Accountability happens even more in my Quaker community, where I have learned by osmosis and experience to trust in continuing revelation, and to listen to and encourage others’ emerging ministry. That tribe is always available, and calls me to participate in shared discernment and play. Walking an unpredictable path together can be tender, and is so much more alive when I keep showing up and let myself be teachable.

So I think about learning across a much longer time span than a single course or a degree program. Museums and libraries offer a wide range of information and experiences, and our users walk in with prior experience and walk out with more beads to string on a necklace.1 Experiences from many contexts build on each other. The ideas that pique my own interest often come from serendipitous collisions across breadth, which may or may not be followed up with more research into depth.

My engagement so far in #rhizo15 has mostly been conversational (responding to others’ blog posts and tweets and Facebook comments). Because it is not taking place within the boundaries of a learning management system, I don’t think of it as a MOOC. As I would have expected, I ponder what we are discussing in the context of my work, and many threads from #rhizo15 wove into my experience of a library conference on Friday. What I would not have expected is that I look at my other networks in terms of how what we are doing is also rhizomatic learning. #rhizo15 is prompting me to reach out much more: to respond to other tweets with questions or links, to notice what kinds of contributions strangers make to Facebook threads. Last night I picked up the phone when a faraway friend texted me.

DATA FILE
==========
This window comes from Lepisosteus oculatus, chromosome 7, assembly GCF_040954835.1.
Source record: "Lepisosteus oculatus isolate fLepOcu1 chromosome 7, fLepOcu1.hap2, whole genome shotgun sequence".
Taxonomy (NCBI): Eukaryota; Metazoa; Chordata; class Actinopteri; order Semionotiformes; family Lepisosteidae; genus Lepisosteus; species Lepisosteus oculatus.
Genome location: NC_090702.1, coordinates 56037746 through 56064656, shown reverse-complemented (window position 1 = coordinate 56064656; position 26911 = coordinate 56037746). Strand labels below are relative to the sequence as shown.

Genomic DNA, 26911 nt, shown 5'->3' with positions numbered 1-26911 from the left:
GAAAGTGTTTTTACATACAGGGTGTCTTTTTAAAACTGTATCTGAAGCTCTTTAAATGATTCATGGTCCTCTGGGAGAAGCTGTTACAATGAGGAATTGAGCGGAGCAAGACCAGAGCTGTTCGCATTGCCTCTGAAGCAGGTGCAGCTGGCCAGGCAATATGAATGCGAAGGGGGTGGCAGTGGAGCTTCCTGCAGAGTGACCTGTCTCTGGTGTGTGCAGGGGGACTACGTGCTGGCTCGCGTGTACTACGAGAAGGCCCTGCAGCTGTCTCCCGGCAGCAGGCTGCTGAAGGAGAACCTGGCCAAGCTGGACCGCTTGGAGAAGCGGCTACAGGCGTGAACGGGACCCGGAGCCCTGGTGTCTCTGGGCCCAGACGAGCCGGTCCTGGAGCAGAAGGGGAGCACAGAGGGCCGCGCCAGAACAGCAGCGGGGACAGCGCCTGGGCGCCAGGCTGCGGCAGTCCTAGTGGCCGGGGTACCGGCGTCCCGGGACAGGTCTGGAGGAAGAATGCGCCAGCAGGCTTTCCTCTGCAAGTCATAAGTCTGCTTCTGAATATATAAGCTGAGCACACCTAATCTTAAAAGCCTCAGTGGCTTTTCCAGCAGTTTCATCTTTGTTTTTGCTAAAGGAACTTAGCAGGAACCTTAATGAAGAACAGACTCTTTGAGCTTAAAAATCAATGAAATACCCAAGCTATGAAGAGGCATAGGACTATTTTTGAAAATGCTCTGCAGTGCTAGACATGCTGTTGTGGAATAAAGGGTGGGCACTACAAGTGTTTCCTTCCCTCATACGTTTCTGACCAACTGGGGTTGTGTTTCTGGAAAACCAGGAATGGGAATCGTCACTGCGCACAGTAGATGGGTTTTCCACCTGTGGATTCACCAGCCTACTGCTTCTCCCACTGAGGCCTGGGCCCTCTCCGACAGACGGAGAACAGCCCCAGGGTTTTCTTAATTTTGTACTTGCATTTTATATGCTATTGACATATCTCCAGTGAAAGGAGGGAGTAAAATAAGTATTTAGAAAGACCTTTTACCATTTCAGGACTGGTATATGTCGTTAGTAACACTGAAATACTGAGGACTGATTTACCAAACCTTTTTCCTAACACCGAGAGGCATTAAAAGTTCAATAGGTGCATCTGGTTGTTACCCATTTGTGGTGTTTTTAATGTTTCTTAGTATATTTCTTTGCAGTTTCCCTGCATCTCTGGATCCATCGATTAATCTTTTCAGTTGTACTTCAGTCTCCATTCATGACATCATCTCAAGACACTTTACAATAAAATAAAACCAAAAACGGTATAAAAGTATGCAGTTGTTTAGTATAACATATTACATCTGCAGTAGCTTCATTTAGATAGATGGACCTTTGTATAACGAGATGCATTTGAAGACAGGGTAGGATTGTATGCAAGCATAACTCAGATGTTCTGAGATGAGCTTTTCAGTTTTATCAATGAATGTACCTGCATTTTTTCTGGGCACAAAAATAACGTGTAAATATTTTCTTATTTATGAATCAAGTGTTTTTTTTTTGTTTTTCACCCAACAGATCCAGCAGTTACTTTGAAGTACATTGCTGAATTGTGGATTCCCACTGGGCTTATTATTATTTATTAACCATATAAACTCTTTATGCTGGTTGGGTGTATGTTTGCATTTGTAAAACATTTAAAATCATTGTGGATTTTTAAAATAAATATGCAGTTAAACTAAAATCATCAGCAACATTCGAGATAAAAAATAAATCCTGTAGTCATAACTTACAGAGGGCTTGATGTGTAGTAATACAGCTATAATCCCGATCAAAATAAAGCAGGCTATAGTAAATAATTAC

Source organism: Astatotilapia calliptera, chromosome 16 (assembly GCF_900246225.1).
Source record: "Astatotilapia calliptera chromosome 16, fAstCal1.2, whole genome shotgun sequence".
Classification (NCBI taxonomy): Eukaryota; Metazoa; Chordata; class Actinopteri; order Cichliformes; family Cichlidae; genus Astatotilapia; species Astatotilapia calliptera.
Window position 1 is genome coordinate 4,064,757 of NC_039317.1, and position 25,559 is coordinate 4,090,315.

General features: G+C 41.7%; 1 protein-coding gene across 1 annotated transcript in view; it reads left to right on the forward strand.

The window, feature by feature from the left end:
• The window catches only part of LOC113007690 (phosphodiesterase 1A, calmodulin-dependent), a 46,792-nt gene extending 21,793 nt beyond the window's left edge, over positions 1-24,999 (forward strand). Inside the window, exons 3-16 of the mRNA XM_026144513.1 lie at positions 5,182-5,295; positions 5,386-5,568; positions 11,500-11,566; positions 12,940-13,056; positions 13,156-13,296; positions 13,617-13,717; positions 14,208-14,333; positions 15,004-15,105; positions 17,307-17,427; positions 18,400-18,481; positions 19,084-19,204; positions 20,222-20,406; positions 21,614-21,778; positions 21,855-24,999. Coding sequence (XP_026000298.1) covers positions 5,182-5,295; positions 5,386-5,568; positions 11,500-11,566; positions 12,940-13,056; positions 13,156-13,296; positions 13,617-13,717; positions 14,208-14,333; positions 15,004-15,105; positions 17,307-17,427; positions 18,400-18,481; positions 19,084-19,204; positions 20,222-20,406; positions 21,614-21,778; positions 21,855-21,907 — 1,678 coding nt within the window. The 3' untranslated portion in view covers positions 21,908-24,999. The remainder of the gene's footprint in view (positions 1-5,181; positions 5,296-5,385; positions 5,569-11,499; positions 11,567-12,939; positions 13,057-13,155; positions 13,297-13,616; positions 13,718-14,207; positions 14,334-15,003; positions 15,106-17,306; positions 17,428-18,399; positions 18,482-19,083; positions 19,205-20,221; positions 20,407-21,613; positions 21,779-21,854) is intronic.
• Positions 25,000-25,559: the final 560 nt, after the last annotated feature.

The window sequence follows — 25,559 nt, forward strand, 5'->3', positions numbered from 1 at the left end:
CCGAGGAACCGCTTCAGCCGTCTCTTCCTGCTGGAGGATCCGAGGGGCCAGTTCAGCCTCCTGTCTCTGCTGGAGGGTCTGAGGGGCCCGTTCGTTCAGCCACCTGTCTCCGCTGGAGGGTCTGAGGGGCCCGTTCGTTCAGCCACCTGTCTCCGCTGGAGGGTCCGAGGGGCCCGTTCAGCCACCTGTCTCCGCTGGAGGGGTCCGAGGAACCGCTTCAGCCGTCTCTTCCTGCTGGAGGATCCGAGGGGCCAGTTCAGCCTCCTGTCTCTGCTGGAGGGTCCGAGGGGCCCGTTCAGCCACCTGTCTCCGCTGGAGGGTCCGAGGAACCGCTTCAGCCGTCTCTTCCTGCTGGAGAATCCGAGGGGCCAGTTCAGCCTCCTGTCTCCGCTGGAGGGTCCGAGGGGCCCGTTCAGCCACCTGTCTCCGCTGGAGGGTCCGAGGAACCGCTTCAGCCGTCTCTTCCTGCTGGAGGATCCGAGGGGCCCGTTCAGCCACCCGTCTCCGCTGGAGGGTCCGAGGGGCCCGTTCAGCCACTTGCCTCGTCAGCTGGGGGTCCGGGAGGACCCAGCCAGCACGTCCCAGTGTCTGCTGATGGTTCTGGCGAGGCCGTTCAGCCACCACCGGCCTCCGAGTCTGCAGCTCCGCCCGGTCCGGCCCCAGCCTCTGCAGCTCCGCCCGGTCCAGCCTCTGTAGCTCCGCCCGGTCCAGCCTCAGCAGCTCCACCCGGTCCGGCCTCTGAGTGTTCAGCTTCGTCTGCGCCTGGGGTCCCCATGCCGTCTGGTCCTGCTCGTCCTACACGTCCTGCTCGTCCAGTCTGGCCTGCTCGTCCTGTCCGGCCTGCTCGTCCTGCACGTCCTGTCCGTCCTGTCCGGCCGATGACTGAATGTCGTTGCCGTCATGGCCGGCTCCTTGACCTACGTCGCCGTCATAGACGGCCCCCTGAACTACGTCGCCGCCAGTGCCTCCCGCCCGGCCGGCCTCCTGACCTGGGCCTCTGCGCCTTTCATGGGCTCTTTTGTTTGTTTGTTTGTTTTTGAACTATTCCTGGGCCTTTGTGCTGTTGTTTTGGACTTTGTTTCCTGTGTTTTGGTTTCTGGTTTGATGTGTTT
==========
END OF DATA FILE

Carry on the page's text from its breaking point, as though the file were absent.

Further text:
At first, it seemed to me that any accountability within the #rhizo15 community came from the early pieces that were seminal for me: the gentle guidelines of the collaborative open learning recipe, and wise observations like the need for a flock to chase each other in Keith’s “commandments” post. And of course it was apparent that old-timers were picking up on and newcomers were being invited into interactions, friendships, and conversations that had developed in #rhizo14.

Now I see that the commitment to engage as much as we choose to within a six-week time frame also creates the voluntary accountability of responding quickly and perhaps repeatedly to what we want to keep alive (even if it means sleeping less to do so). From what others have shared, about collaborative projects and other connected learning, and also from Rebecca’s post about the #rhizo14 community supporting her during cancer treatment, I can see that the roots of this community spread and keep responding to life beyond the six-week boundary.